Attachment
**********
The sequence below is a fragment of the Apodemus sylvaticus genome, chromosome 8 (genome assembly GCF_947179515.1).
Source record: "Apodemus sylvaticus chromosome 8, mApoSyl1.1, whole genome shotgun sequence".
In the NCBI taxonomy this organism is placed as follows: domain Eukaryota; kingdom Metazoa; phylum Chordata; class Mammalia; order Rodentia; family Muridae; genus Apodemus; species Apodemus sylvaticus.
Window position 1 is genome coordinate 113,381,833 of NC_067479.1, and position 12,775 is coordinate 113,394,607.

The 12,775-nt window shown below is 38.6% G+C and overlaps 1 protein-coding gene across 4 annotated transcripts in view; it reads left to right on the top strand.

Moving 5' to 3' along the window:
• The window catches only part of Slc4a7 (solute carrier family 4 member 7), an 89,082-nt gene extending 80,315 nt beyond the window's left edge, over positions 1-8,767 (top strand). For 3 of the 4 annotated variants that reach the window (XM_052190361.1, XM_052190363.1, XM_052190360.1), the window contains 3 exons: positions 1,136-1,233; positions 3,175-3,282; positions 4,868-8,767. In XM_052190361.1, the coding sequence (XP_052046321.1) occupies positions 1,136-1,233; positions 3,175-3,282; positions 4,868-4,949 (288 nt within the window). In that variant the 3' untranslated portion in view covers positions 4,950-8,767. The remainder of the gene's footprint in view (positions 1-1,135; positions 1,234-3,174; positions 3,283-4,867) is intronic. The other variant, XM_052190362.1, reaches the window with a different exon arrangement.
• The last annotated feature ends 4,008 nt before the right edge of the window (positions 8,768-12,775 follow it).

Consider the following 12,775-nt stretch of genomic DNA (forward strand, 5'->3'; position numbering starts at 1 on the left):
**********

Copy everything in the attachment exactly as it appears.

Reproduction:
The sequence below is a fragment of the Apodemus sylvaticus genome, chromosome 8 (genome assembly GCF_947179515.1).
Source record: "Apodemus sylvaticus chromosome 8, mApoSyl1.1, whole genome shotgun sequence".
In the NCBI taxonomy this organism is placed as follows: domain Eukaryota; kingdom Metazoa; phylum Chordata; class Mammalia; order Rodentia; family Muridae; genus Apodemus; species Apodemus sylvaticus.
Window position 1 is genome coordinate 113,381,833 of NC_067479.1, and position 12,775 is coordinate 113,394,607.

The 12,775-nt window shown below is 38.6% G+C and overlaps 1 protein-coding gene across 4 annotated transcripts in view; it reads left to right on the top strand.

Moving 5' to 3' along the window:
• The window catches only part of Slc4a7 (solute carrier family 4 member 7), an 89,082-nt gene extending 80,315 nt beyond the window's left edge, over positions 1-8,767 (top strand). For 3 of the 4 annotated variants that reach the window (XM_052190361.1, XM_052190363.1, XM_052190360.1), the window contains 3 exons: positions 1,136-1,233; positions 3,175-3,282; positions 4,868-8,767. In XM_052190361.1, the coding sequence (XP_052046321.1) occupies positions 1,136-1,233; positions 3,175-3,282; positions 4,868-4,949 (288 nt within the window). In that variant the 3' untranslated portion in view covers positions 4,950-8,767. The remainder of the gene's footprint in view (positions 1-1,135; positions 1,234-3,174; positions 3,283-4,867) is intronic. The other variant, XM_052190362.1, reaches the window with a different exon arrangement.
• The last annotated feature ends 4,008 nt before the right edge of the window (positions 8,768-12,775 follow it).

Consider the following 12,775-nt stretch of genomic DNA (forward strand, 5'->3'; position numbering starts at 1 on the left):